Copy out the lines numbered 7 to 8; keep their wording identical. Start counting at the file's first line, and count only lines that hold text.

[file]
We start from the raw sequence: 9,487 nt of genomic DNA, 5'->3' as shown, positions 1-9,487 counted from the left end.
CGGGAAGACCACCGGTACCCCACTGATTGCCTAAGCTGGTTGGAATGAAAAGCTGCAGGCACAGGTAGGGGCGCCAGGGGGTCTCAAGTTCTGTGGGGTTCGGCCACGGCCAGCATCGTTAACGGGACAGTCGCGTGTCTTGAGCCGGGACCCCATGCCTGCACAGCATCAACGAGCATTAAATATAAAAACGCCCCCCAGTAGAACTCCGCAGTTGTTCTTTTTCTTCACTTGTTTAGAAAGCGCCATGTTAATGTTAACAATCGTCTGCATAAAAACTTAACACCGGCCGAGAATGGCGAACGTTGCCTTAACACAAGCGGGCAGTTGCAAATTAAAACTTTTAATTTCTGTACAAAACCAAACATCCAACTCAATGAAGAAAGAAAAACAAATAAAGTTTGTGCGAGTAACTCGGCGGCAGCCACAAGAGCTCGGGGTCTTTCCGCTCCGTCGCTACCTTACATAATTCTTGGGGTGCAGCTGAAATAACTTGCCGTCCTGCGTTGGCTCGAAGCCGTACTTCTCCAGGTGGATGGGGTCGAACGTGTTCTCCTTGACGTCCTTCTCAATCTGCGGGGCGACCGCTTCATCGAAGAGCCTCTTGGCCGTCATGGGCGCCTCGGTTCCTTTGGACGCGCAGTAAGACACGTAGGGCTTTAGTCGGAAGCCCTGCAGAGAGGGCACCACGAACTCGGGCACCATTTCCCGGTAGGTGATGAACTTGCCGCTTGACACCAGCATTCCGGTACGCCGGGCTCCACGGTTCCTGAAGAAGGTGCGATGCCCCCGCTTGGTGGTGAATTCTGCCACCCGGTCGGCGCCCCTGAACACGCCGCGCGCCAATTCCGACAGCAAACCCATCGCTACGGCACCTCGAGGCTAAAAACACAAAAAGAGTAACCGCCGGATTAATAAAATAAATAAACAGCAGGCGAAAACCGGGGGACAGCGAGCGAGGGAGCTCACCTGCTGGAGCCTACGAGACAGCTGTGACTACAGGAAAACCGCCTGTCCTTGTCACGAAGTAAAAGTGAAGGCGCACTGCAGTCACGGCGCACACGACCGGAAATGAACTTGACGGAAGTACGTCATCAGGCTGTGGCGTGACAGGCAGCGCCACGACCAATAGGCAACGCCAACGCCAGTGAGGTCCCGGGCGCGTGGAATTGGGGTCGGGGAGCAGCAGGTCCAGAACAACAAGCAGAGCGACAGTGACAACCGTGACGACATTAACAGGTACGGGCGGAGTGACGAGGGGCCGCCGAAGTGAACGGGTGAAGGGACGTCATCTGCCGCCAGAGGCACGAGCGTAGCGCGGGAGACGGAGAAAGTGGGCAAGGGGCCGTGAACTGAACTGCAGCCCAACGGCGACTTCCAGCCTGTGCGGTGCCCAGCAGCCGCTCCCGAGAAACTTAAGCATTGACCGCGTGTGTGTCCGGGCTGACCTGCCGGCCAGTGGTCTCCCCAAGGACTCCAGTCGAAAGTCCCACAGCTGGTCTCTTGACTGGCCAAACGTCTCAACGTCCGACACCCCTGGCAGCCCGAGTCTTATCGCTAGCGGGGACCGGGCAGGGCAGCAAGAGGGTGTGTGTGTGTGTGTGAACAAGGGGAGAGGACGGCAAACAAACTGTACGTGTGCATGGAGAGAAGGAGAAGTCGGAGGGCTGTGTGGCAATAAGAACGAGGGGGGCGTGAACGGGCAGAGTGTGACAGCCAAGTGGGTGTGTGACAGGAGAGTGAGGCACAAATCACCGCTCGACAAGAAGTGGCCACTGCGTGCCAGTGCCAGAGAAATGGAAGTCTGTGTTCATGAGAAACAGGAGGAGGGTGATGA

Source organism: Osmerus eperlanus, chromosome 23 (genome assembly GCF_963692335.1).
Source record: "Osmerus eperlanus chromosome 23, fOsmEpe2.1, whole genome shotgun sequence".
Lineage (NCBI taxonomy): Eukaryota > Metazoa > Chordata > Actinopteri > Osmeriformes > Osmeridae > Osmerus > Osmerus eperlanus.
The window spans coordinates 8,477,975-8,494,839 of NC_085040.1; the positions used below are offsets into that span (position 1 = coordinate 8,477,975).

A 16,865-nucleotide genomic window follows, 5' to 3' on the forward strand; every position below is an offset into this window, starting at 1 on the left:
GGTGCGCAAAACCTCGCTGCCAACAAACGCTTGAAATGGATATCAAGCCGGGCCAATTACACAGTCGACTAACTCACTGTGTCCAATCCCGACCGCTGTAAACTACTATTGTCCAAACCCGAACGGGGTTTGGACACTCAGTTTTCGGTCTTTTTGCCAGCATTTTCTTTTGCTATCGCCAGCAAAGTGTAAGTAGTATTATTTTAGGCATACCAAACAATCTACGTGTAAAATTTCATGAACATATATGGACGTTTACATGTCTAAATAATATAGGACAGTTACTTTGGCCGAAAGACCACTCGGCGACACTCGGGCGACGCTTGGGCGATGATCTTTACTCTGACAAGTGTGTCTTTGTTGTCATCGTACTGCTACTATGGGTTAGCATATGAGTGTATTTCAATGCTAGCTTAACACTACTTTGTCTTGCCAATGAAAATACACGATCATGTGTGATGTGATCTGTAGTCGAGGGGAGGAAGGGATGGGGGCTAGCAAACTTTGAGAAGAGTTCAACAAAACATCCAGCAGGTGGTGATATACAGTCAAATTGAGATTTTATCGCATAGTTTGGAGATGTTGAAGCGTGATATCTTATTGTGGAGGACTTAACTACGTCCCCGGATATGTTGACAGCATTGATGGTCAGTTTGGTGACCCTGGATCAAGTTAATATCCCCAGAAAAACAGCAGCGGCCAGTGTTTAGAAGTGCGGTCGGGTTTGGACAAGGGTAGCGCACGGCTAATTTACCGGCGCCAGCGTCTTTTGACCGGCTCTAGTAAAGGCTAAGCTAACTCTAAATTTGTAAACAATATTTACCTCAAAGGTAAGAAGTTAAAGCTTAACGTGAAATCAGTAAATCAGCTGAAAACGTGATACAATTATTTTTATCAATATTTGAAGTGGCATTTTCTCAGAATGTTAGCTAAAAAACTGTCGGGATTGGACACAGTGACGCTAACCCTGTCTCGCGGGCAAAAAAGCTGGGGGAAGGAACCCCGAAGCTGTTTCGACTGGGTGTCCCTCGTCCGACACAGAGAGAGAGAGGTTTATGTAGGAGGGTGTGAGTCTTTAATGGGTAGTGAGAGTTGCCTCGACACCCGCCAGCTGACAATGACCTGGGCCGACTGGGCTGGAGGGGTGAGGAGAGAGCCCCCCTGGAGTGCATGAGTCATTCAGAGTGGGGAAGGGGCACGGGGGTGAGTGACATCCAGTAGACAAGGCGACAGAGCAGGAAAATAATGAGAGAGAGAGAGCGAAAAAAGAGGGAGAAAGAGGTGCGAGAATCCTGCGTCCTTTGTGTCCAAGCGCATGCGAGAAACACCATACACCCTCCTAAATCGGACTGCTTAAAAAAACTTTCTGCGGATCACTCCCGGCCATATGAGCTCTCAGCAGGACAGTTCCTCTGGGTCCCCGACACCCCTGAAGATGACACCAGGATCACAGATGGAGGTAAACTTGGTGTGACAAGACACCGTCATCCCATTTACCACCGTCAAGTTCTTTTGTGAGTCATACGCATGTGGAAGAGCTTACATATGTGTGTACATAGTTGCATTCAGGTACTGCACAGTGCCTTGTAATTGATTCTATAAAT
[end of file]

A 16,865-nucleotide genomic window follows, 5' to 3' on the forward strand; every position below is an offset into this window, starting at 1 on the left:
GGTGCGCAAAACCTCGCTGCCAACAAACGCTTGAAATGGATATCAAGCCGGGCCAATTACACAGTCGACTAACTCACTGTGTCCAATCCCGACCGCTGTAAACTACTATTGTCCAAACCCGAACGGGGTTTGGACACTCAGTTTTCGGTCTTTTTGCCAGCATTTTCTTTTGCTATCGCCAGCAAAGTGTAAGTAGTATTATTTTAGGCATACCAAACAATCTACGTGTAAAATTTCATGAACATATATGGACGTTTACATGTCTAAATAATATAGGACAGTTACTTTGGCCGAAAGACCACTCGGCGACACTCGGGCGACGCTTGGGCGATGATCTTTACTCTGACAAGTGTGTCTTTGTTGTCATCGTACTGCTACTATGGGTTAGCATATGAGTGTATTTCAATGCTAGCTTAACACTACTTTGTCTTGCCAATGAAAATACACGATCATGTGTGATGTGATCTGTAGTCGAGGGGAGGAAGGGATGGGGGCTAGCAAACTTTGAGAAGAGTTCAACAAAACATCCAGCAGGTGGTGATATACAGTCAAATTGAGATTTTATCGCATAGTTTGGAGATGTTGAAGCGTGATATCTTATTGTGGAGGACTTAACTACGTCCCCGGATATGTTGACAGCATTGATGGTCAGTTTGGTGACCCTGGATCAAGTTAATATCCCCAGAAAAACAGCAGCGGCCAGTGTTTAGAAGTGCGGTCGGGTTTGGACAAGGGTAGCGCACGGCTAATTTACCGGCGCCAGCGTCTTTTGACCGGCTCTAGTAAAGGCTAAGCTAACTCTAAATTTGTAAACAATATTTACCTCAAAGGTAAGAAGTTAAAGCTTAACGTGAAATCAGTAAATCAGCTGAAAACGTGATACAATTATTTTTATCAATATTTGAAGTGGCATTTTCTCAGAATGTTAGCTAAAAAACTGTCGGGATTGGACACAGTGACGCTAACCCTGTCTCGCGGGCAAAAAAGCTGGGGGAAGGAACCCCGAAGCTGTTTCGACTGGGTGTCCCTCGTCCGACACAGAGAGAGAGAGGTTTATGTAGGAGGGTGTGAGTCTTTAATGGGTAGTGAGAGTTGCCTCGACACCCGCCAGCTGACAATGACCTGGGCCGACTGGGCTGGAGGGGTGAGGAGAGAGCCCCCCTGGAGTGCATGAGTCATTCAGAGTGGGGAAGGGGCACGGGGGTGAGTGACATCCAGTAGACAAGGCGACAGAGCAGGAAAATAATGAGAGAGAGAGAGCGAAAAAAGAGGGAGAAAGAGGTGCGAGAATCCTGCGTCCTTTGTGTCCAAGCGCATGCGAGAAACACCATACACCCTCCTAAATCGGACTGCTTAAAAAAACTTTCTGCGGATCACTCCCGGCCATATGAGCTCTCAGCAGGACAGTTCCTCTGGGTCCCCGACACCCCTGAAGATGACACCAGGATCACAGATGGAGGTAAACTTGGTGTGACAAGACACCGTCATCCCATTTACCACCGTCAAGTTCTTTTGTGAGTCATACGCATGTGGAAGAGCTTACATATGTGTGTACATAGTTGCATTCAGGTACTGCACAGTGCCTTGTAATTGATTCTATAAAT